Thirdly, Cameron’s challenge could mark an important deepening in the political competition between the major parties on race issues. Many have been struck by the increase in political attention on the centre-right to race issues over the last five to ten years. The focus has been on the politics of representation. By increasing the number of non-white Conservative MPs from two to seventeen since 2005, Cameron has sent a powerful signal that Labour’s traditional claim to be ‘the party of ethnic minorities’ would now be contested. Cameron was again able to celebrate in Manchester several ways in which his Cabinet and Parliamentary benches demonstrate many successful journeys of migrant and minority integration in British society. That might perhaps help to ease the fears, about integration being impossible in an era of higher immigration, which the Home Secretary had articulated the previous day.

So symbolism can matter. But facial diversity is not enough. The politics of ethnic minority opportunity needs to be about more than visits to gurdwaras, diversity nights at the party conference fringes and unveiling statues of Mahatma Gandhi in Parliament Square. Jeremy Corbyn’s first speech as Labour leader did include one brief celebratory reference to Britain’s ethnic diversity – “as I travelled the country during the leadership campaign it was wonderful to see the diversity of all the people in our country” – and to Labour bringing in more black, Asian and ethnic minority members - but it did not include any substantial content on discrimination. Tim Farron acknowledged during his leadership campaign that the Liberal Democrats have struggled to get to the starting-line on race and diversity at all. The opposition parties too will no doubt now be challenged to match not just the Prime Minister’s rhetorical commitment to challenging inequalities but also to propose how it could be done in practice.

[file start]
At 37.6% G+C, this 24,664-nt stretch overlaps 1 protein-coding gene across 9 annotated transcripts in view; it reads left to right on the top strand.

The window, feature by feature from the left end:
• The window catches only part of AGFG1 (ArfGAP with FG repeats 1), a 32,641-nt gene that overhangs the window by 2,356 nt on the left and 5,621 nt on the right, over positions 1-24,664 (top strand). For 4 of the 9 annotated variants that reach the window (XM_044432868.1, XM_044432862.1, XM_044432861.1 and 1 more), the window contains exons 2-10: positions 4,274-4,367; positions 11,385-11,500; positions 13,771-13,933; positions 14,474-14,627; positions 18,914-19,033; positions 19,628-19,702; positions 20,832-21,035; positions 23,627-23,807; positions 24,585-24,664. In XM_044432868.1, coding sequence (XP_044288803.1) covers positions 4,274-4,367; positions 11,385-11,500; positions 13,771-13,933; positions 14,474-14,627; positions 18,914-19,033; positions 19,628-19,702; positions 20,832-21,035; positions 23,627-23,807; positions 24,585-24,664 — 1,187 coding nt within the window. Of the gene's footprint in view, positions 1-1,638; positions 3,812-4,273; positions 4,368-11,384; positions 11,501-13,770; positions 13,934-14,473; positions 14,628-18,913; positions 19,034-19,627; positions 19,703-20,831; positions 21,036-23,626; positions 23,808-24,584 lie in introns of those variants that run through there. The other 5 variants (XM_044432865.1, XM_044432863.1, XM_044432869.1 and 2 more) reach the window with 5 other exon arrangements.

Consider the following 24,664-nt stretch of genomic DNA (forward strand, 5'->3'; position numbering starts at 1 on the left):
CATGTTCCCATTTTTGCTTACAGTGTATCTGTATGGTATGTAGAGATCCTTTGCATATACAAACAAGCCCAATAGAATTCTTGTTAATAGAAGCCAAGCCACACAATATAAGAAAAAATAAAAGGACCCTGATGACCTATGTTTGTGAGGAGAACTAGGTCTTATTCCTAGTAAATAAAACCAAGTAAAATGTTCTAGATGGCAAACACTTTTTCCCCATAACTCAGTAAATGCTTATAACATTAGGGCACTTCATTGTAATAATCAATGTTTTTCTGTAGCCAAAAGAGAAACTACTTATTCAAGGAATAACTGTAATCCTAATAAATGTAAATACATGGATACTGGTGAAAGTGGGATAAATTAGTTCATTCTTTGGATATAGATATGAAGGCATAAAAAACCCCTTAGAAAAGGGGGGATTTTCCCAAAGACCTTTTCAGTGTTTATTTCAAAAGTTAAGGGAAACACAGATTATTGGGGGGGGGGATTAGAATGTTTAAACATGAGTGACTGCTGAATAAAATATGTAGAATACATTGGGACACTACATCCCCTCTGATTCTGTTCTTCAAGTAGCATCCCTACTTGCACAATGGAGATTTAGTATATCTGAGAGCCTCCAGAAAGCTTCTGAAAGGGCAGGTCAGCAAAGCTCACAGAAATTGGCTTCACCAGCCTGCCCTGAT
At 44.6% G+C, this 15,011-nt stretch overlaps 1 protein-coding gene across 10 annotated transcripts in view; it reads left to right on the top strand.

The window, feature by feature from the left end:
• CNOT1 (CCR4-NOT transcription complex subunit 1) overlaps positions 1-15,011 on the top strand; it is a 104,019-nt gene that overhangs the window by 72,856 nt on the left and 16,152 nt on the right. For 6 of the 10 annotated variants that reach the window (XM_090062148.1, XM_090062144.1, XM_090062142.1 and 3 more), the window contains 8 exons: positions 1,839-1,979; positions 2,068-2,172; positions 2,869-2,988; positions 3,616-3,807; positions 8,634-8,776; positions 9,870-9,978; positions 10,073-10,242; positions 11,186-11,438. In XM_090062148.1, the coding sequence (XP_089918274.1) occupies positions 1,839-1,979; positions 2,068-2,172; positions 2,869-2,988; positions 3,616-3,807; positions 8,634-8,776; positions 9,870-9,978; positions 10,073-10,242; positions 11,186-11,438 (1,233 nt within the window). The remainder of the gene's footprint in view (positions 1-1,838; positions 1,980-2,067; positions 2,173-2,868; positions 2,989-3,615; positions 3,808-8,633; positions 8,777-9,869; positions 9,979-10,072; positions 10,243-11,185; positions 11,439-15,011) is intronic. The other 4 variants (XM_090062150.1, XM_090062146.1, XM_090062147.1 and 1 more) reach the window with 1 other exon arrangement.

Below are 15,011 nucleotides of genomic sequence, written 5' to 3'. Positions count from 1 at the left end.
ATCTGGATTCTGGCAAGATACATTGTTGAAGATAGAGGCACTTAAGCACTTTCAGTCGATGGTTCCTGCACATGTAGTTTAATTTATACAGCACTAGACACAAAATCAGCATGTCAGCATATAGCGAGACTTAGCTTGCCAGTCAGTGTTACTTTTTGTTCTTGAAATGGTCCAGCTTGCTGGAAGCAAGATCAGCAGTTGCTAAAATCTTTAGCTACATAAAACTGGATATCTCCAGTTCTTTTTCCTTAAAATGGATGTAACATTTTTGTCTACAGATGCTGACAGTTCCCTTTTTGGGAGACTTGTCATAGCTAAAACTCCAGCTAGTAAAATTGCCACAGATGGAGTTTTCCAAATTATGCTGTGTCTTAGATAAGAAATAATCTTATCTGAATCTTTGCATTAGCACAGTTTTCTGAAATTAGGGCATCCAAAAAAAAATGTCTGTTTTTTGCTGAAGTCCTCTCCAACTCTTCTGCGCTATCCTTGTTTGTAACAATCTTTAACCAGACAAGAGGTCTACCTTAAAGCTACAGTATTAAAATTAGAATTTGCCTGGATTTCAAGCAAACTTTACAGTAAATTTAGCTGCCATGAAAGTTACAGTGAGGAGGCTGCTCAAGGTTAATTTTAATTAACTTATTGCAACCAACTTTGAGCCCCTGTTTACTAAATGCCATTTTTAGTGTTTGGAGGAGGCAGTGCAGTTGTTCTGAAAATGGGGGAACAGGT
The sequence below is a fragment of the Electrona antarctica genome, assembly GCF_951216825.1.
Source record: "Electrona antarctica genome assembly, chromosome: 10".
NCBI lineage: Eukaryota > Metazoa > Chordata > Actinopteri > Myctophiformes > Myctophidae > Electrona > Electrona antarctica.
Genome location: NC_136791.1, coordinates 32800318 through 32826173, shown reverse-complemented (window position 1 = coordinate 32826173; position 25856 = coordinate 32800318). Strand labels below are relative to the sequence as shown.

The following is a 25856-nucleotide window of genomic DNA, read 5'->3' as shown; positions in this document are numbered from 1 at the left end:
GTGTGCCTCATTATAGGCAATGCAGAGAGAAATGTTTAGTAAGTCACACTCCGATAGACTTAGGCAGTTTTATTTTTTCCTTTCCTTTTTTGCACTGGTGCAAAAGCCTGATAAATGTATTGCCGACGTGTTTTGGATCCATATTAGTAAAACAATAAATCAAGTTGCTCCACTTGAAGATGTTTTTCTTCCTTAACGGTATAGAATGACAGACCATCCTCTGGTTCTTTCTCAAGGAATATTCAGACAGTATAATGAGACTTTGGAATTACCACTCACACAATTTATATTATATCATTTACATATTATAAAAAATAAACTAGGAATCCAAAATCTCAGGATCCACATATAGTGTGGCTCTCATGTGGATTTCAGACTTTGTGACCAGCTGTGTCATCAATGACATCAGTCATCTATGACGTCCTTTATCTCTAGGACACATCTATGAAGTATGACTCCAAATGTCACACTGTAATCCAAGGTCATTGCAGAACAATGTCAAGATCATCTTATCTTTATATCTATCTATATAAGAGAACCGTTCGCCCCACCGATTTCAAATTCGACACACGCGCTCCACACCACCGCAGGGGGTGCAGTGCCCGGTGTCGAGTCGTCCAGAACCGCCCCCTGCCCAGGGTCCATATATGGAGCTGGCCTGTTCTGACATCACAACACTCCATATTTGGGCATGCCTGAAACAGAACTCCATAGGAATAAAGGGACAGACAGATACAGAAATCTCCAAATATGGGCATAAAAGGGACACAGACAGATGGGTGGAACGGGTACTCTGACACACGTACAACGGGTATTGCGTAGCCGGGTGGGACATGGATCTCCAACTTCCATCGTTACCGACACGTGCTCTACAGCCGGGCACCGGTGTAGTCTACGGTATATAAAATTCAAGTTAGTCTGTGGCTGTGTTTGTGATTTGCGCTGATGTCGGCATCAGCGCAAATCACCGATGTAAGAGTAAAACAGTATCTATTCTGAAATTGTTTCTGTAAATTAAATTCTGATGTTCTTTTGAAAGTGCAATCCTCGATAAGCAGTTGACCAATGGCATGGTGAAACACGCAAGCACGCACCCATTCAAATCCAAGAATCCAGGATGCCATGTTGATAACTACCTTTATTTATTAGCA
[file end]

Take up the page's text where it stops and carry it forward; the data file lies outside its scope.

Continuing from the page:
Non-white Britons expect substance, not just symbolism from all of the parties on race inequalites.  Survation’s large survey of ethnic minority voters for British Future showed the Conservatives winning more ethnic minority support than ever before – but just 29 per cent of non-white respondents were confident that the Conservatives are committed to treating people of every ethnic background equally, while 54 per cent said this of Labour. Respondents were twice as likely to say that the Conservatives needto do more to reach out – and the Prime Minister would seem to be committed to showing that he has got that message.  Moreover, there is evidence that ethnic inclusion could be important in broadening a party’s appeal to other younger, urban and more liberal white voters too – which is why it made sense for this issue to form part of a broader attempt by David Cameron to colonise the broad centre of British politics in his Manchester speech.

But the case for caution is that there has been limited policy attention to ethnic inequalities under the last two governments. Restaurateur Iqbal Wahhab decided to give up his role chairing an ethnic minority taskforce for successive governments, unconvinced there was a political commitment to do much more than convene a talking shop. Lib Dem equalities minister Lynne Featherstone did push the CV discrimination issue – but many Conservatives were sceptical. Cameron’s new commitment may face similar challenges from those whose instinct is to worry that more attention to discrimination or bias in the jobs market will mean more red tape for business.

Labour had a separate race inequalities manifesto in 2015, outside of its main election manifesto, while the Conservative manifesto did not contain significant commitments to racial inequality. The mid-campaign launch in Croydon of a series of race equality pledges showed an increasing awareness of the growing importance of ethnic minority votes - though the fact that they all involved aiming for increases of 20 per cent by 2020 gave them a slightly back-of-the-envelope feel. 

Prime Ministerial commitments have an important agenda-setting function. A generation ago the Stephen Lawrence case opened the eyes of middle England to racist violence and police failures, particularly through the Daily Mail’s persistent challenging of those injustices. A Conservative Prime Minister’s words could similarly make a big difference in the mainstreaming of the issue of inequalities of opportunity. What action should follow words? Between now and next year’s party conference season, that must will now be the test for this Conservative government – and for their political opponents too. 

Sunder Katwala is director of British Future and former general secretary of the Fabian Society.